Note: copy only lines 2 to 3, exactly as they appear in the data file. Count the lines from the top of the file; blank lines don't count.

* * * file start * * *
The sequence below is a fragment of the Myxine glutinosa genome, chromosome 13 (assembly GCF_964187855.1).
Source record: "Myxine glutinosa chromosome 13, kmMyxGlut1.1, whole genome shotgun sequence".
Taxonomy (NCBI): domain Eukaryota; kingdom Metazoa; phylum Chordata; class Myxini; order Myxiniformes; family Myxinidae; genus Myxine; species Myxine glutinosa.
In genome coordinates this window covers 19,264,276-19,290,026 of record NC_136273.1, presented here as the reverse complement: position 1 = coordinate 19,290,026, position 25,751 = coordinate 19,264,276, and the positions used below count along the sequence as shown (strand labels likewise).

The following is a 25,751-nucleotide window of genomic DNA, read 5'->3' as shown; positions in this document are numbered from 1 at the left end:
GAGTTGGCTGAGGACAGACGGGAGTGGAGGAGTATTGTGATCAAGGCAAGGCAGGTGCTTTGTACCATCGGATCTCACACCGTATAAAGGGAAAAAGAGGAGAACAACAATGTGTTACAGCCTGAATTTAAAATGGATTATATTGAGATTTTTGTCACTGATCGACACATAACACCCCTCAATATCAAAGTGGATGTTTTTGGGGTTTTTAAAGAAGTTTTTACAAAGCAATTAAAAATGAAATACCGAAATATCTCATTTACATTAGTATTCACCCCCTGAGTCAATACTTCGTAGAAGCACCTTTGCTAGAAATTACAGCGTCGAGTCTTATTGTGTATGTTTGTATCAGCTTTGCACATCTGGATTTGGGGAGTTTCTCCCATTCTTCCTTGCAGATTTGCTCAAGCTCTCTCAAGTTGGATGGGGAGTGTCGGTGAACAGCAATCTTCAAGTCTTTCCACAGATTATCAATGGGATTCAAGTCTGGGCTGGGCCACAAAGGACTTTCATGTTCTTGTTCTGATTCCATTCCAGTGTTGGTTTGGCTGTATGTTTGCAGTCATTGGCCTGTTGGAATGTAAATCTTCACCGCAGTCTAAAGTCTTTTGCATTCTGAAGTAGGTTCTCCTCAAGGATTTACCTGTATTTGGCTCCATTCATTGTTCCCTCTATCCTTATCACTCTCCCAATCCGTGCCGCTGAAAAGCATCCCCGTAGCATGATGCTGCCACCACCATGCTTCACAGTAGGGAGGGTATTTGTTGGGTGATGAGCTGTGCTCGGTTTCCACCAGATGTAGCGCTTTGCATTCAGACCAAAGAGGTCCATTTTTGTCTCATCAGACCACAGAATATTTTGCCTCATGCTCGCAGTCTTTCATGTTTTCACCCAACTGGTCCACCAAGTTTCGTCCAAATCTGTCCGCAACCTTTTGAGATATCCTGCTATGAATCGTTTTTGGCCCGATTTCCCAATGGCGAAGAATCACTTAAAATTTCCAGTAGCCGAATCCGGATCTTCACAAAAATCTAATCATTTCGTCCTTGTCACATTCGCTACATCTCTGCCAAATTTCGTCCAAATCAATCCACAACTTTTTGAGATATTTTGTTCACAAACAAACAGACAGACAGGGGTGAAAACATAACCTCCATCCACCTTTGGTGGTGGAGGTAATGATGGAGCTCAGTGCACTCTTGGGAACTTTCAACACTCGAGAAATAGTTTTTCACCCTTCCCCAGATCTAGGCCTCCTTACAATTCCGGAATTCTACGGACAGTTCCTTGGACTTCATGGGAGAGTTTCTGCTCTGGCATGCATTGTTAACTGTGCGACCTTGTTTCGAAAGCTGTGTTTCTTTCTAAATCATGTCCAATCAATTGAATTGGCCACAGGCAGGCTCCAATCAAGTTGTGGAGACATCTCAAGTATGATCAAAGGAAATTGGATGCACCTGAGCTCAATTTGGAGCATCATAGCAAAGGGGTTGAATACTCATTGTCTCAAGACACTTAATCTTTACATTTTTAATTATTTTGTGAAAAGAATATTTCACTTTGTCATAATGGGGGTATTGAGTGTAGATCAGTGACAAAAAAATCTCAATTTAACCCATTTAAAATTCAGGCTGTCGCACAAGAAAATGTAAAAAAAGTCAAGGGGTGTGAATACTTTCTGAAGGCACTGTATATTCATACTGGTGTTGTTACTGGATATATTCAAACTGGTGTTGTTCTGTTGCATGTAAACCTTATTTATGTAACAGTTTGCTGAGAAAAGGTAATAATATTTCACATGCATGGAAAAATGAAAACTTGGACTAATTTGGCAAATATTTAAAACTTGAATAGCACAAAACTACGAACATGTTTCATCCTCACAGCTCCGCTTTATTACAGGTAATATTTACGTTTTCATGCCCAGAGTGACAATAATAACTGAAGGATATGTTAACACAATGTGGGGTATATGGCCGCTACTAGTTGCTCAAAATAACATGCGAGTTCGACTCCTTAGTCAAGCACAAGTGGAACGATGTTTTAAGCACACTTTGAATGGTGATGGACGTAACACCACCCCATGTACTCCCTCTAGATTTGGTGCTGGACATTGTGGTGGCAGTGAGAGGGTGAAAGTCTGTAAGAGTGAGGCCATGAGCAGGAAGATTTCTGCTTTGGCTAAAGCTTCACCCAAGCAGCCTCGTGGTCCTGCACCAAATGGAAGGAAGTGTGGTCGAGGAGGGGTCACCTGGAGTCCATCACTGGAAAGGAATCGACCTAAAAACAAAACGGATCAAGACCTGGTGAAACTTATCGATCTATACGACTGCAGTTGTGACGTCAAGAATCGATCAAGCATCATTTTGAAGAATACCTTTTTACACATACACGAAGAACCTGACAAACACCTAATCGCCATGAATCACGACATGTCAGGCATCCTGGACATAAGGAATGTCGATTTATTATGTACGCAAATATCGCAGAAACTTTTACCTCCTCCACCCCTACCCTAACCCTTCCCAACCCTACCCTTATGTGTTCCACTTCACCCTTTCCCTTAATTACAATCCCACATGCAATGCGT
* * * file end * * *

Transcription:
Source record: "Myxine glutinosa chromosome 13, kmMyxGlut1.1, whole genome shotgun sequence".
Taxonomy (NCBI): domain Eukaryota; kingdom Metazoa; phylum Chordata; class Myxini; order Myxiniformes; family Myxinidae; genus Myxine; species Myxine glutinosa.